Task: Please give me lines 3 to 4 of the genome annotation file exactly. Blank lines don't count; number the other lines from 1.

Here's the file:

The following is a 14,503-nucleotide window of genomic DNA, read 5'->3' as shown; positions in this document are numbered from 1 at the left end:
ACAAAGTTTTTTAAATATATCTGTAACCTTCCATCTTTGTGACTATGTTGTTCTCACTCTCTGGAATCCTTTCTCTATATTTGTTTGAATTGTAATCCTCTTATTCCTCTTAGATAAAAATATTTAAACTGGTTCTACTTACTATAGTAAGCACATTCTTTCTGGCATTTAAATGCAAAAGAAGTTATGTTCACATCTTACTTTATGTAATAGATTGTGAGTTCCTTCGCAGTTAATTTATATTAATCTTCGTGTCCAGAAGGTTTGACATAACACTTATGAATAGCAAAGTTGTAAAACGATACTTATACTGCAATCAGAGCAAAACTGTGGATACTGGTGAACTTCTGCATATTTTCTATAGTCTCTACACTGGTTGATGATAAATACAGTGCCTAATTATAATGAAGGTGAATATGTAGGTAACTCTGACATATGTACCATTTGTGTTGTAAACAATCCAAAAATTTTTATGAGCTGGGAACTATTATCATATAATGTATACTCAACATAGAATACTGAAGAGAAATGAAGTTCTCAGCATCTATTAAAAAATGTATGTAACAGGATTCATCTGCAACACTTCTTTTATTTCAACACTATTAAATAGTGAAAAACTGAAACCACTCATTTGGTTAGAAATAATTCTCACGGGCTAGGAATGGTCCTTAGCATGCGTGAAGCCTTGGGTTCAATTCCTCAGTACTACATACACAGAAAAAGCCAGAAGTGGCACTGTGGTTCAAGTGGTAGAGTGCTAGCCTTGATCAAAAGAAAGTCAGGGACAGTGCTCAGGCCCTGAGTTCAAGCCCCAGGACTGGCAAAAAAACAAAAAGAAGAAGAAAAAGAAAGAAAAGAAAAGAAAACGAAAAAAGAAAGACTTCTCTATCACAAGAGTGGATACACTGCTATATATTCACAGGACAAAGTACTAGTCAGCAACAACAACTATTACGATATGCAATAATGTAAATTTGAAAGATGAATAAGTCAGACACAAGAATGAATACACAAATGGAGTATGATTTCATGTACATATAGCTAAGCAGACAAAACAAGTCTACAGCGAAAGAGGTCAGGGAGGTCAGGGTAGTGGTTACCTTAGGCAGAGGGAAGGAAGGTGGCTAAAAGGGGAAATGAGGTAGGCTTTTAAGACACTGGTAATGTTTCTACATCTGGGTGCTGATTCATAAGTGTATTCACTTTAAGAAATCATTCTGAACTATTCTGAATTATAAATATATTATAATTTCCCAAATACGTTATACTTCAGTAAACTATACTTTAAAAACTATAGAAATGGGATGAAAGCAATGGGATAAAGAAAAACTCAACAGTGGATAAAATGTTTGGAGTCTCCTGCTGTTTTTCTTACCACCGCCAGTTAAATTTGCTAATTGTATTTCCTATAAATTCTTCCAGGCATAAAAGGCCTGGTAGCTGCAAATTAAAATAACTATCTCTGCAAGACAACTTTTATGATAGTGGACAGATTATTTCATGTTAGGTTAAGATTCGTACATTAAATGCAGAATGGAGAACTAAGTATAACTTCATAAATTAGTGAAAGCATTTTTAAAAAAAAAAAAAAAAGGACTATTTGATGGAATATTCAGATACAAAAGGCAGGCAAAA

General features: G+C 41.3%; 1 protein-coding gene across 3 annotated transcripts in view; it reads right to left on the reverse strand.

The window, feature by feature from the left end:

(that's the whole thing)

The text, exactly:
General features: G+C 41.3%; 1 protein-coding gene across 3 annotated transcripts in view; it reads right to left on the reverse strand.

The window, feature by feature from the left end: